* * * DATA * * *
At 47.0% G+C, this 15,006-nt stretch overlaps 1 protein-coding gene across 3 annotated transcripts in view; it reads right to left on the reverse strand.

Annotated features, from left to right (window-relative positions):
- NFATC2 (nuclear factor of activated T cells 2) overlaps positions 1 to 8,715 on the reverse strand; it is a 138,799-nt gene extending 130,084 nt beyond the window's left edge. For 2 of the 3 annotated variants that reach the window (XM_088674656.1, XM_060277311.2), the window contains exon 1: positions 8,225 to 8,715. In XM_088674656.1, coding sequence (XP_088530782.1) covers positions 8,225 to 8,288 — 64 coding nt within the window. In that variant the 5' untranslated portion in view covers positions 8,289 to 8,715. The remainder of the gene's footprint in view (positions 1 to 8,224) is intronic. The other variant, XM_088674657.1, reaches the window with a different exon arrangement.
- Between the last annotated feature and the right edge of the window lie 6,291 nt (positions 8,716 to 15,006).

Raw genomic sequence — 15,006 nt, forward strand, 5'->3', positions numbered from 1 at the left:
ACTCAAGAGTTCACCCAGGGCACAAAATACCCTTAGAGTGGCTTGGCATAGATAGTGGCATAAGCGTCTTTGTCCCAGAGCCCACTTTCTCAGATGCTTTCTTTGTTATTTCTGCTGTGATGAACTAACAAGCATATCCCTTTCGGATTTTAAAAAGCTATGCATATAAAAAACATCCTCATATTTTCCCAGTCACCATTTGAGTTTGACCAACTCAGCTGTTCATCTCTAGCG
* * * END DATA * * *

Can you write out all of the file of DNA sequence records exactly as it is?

At 47.0% G+C, this 15,006-nt stretch overlaps 1 protein-coding gene across 3 annotated transcripts in view; it reads right to left on the reverse strand.

Annotated features, from left to right (window-relative positions):
- NFATC2 (nuclear factor of activated T cells 2) overlaps positions 1 to 8,715 on the reverse strand; it is a 138,799-nt gene extending 130,084 nt beyond the window's left edge. For 2 of the 3 annotated variants that reach the window (XM_088674656.1, XM_060277311.2), the window contains exon 1: positions 8,225 to 8,715. In XM_088674656.1, coding sequence (XP_088530782.1) covers positions 8,225 to 8,288 — 64 coding nt within the window. In that variant the 5' untranslated portion in view covers positions 8,289 to 8,715. The remainder of the gene's footprint in view (positions 1 to 8,224) is intronic. The other variant, XM_088674657.1, reaches the window with a different exon arrangement.
- Between the last annotated feature and the right edge of the window lie 6,291 nt (positions 8,716 to 15,006).

Raw genomic sequence — 15,006 nt, forward strand, 5'->3', positions numbered from 1 at the left:
ACTCAAGAGTTCACCCAGGGCACAAAATACCCTTAGAGTGGCTTGGCATAGATAGTGGCATAAGCGTCTTTGTCCCAGAGCCCACTTTCTCAGATGCTTTCTTTGTTATTTCTGCTGTGATGAACTAACAAGCATATCCCTTTCGGATTTTAAAAAGCTATGCATATAAAAAACATCCTCATATTTTCCCAGTCACCATTTGAGTTTGACCAACTCAGCTGTTCATCTCTAGCG